Some gardeners mark the planting location of every bulb and garden seed. Others keep a garden journal with the plantings duly recorded in dated entries. But, alas, I am not among their numbers.
I am the kind of a gardener who hits the garden store to buy some potting soil and comes home with 10 different kinds of bulbs or packets of seeds. It’s not that I don’t plant them- I do! But life moves so fast it’s hard to keep hold of what I planted where. That makes for many happy surprises in springtime.
Random Planting Locations
When I say that I plant my seeds and bulbs in random locations, I don’t mean that I toss them into the air and let they grow where they lie. I find an appropriate location, with the exposure the particular plant needs, and plant it – seed or bulb – with a lot of care.
But since most of the beds in my garden have good afternoon sun exposure, I never quite know what is where. And did I end up buying the tulips or the crocuses? Who remembers this stuff?
It is an odd system but one that works for me. Since I have no expectations come spring, I am never disappointed. No tulips? I must have bought the crocuses and moved them into that planting location. Whatever does appear and grow is a happy surprise.
Then of course, there are the happy surprises of reseeder plants, those that take it upon themselves to make their own comeback. California poppies are number one on the list of reseeder plants that create their own destiny, but they aren’t alone. Have you ever tried to plant one nasturtium? Or to limit the salvia to a couple square feet? Good luck.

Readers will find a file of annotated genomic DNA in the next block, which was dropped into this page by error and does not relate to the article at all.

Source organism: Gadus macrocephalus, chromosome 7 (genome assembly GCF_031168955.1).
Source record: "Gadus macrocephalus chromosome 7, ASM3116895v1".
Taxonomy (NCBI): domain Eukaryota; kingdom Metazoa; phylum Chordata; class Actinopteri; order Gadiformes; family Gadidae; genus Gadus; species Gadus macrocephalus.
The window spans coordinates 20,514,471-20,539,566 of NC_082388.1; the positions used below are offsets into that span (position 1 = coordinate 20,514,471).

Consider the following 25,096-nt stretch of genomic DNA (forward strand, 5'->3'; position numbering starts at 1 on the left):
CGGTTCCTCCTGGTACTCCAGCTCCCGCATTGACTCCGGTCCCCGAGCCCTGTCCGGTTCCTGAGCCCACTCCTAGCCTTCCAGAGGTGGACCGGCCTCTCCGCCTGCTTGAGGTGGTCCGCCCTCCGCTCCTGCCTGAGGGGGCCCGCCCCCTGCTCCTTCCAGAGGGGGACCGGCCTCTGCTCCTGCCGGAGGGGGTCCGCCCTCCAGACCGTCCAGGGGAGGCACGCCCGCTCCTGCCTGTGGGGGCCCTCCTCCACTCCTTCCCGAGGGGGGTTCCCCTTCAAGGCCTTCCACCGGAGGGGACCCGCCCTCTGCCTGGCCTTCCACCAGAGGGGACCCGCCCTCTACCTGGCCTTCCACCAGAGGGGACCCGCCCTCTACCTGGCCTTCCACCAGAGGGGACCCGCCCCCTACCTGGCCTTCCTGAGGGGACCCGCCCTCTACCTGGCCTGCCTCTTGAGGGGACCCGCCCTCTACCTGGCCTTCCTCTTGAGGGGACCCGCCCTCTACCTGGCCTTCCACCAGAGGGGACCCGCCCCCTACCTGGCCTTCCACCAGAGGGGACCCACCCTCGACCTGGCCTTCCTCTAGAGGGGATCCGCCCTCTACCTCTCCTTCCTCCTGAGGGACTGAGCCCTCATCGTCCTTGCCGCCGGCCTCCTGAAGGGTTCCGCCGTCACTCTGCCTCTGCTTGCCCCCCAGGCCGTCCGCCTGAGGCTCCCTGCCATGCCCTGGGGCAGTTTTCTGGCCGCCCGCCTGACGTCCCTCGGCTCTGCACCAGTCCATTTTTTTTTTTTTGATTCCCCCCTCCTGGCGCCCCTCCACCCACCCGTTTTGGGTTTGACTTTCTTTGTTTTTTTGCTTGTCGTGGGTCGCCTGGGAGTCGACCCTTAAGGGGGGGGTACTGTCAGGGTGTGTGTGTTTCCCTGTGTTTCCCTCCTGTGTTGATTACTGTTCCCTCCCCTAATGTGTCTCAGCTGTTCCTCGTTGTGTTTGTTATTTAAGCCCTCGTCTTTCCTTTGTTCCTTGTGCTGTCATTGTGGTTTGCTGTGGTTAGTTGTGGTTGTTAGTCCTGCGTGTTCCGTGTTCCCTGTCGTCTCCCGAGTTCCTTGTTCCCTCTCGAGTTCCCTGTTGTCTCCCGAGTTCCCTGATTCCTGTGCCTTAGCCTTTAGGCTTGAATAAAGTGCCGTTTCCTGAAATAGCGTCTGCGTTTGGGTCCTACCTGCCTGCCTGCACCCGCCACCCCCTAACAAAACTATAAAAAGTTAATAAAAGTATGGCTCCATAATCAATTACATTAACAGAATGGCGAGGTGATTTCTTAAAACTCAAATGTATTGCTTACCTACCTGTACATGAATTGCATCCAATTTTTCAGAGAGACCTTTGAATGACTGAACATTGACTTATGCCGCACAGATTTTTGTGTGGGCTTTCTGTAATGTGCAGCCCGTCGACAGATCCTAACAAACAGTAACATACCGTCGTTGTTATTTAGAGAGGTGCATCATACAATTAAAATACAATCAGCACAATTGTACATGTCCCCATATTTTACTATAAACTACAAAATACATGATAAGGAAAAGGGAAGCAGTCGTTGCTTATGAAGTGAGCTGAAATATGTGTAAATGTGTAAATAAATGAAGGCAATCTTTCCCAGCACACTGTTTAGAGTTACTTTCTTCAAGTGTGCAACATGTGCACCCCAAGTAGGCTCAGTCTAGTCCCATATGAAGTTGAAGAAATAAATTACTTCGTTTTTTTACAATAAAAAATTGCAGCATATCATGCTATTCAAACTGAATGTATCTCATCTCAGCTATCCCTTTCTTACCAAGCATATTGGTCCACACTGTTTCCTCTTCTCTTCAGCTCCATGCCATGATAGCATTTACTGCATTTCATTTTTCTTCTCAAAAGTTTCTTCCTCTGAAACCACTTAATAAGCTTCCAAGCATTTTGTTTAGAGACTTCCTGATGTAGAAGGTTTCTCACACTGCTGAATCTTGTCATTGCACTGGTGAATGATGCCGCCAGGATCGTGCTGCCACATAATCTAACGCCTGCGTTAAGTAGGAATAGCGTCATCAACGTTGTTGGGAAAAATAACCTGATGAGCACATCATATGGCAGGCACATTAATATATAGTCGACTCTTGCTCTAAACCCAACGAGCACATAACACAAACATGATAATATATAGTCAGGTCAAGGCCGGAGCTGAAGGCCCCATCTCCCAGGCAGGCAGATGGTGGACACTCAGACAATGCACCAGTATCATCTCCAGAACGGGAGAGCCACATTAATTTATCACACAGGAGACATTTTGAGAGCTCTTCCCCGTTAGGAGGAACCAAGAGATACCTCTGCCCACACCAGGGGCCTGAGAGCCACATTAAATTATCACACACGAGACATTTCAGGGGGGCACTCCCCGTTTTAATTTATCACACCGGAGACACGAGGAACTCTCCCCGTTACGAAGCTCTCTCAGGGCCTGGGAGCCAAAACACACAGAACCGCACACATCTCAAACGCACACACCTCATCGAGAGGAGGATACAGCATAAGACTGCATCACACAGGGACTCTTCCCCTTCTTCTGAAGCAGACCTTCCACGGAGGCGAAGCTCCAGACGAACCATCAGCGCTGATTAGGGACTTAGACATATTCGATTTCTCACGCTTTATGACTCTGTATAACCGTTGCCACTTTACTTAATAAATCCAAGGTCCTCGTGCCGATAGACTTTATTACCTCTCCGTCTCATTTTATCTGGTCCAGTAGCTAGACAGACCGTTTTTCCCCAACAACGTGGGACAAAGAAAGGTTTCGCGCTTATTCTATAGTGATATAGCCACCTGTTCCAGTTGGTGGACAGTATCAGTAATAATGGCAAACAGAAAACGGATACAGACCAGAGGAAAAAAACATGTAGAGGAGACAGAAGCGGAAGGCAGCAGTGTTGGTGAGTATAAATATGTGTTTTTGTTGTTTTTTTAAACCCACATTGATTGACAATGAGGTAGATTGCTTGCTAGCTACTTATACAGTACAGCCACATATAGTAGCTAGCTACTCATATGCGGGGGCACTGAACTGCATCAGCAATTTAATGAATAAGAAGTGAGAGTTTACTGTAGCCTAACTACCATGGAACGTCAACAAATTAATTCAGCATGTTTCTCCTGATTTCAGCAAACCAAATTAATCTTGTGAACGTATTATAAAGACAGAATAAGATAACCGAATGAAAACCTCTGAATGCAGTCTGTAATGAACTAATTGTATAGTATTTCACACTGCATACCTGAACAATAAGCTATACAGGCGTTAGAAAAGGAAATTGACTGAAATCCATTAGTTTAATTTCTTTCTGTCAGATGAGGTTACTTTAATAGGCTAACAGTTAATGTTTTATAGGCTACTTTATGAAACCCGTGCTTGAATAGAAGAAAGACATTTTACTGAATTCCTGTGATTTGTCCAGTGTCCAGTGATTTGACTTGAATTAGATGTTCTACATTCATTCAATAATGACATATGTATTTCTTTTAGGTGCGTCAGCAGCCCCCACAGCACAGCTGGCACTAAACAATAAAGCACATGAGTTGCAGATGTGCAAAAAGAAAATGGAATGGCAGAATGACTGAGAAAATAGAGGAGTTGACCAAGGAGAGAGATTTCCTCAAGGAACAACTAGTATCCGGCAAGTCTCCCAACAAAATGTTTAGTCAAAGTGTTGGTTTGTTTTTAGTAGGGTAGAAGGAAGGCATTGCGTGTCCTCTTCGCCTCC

But my biggest surprises this year have been in the compost pile. Since I am a fan of avocados, lots of avocado pits end up in the compost pile. Then, come spring, I discover many of the pits have grown into avocado plants.
I have never officially grown an avocado in my garden, but I have done the avocado thing with toothpicks and a glass of water in the house. So, I know what avocado plants look like. I currently have 12 of them growing in the compost heap, one almost 3 feet (1m) tall. It will be an even greater surprise if they produce avocados, but for the moment, the plants themselves are a big enough wonder.
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Teo Spengler has been gardening for 30 years. She is a docent at the San Francisco Botanical Garden. Her passion is trees, 250 of which she has planted on her land in France.
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